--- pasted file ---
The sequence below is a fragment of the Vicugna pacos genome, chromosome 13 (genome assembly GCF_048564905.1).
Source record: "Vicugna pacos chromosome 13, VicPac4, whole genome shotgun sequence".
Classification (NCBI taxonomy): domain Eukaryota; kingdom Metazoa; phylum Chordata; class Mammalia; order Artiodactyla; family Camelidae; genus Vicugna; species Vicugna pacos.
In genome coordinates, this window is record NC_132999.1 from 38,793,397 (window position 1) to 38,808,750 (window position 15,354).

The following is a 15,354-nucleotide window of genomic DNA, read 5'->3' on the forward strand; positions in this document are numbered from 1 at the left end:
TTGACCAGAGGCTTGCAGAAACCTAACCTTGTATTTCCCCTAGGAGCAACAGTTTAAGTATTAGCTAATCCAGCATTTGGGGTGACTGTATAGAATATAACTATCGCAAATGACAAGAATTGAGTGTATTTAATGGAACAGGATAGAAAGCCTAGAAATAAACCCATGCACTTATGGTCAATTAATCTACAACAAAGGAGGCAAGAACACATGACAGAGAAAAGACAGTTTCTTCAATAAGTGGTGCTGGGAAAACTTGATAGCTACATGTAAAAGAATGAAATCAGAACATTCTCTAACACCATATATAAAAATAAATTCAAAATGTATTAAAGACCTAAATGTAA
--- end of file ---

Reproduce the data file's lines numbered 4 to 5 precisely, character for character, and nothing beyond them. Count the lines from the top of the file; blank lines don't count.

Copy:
In genome coordinates, this window is record NC_132999.1 from 38,793,397 (window position 1) to 38,808,750 (window position 15,354).

The following is a 15,354-nucleotide window of genomic DNA, read 5'->3' on the forward strand; positions in this document are numbered from 1 at the left end: